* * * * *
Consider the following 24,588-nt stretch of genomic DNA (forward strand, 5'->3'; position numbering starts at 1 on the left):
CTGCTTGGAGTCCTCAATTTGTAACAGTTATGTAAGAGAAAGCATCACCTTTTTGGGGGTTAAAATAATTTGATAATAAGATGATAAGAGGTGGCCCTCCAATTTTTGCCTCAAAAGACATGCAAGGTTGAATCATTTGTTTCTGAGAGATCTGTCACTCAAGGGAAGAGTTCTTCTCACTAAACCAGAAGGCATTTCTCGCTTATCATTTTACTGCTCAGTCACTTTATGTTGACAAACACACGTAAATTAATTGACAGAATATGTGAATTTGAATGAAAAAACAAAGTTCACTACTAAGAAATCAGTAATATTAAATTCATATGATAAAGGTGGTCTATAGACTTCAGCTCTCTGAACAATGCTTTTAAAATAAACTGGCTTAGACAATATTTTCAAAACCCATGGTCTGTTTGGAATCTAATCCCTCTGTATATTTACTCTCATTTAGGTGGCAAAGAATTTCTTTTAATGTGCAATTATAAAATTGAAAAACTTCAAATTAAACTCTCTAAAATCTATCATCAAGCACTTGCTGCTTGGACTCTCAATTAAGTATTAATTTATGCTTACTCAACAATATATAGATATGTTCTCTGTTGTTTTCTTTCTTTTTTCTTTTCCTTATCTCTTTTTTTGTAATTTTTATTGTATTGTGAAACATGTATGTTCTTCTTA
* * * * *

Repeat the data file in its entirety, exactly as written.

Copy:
Consider the following 24,588-nt stretch of genomic DNA (forward strand, 5'->3'; position numbering starts at 1 on the left):
CTGCTTGGAGTCCTCAATTTGTAACAGTTATGTAAGAGAAAGCATCACCTTTTTGGGGGTTAAAATAATTTGATAATAAGATGATAAGAGGTGGCCCTCCAATTTTTGCCTCAAAAGACATGCAAGGTTGAATCATTTGTTTCTGAGAGATCTGTCACTCAAGGGAAGAGTTCTTCTCACTAAACCAGAAGGCATTTCTCGCTTATCATTTTACTGCTCAGTCACTTTATGTTGACAAACACACGTAAATTAATTGACAGAATATGTGAATTTGAATGAAAAAACAAAGTTCACTACTAAGAAATCAGTAATATTAAATTCATATGATAAAGGTGGTCTATAGACTTCAGCTCTCTGAACAATGCTTTTAAAATAAACTGGCTTAGACAATATTTTCAAAACCCATGGTCTGTTTGGAATCTAATCCCTCTGTATATTTACTCTCATTTAGGTGGCAAAGAATTTCTTTTAATGTGCAATTATAAAATTGAAAAACTTCAAATTAAACTCTCTAAAATCTATCATCAAGCACTTGCTGCTTGGACTCTCAATTAAGTATTAATTTATGCTTACTCAACAATATATAGATATGTTCTCTGTTGTTTTCTTTCTTTTTTCTTTTCCTTATCTCTTTTTTTGTAATTTTTATTGTATTGTGAAACATGTATGTTCTTCTTA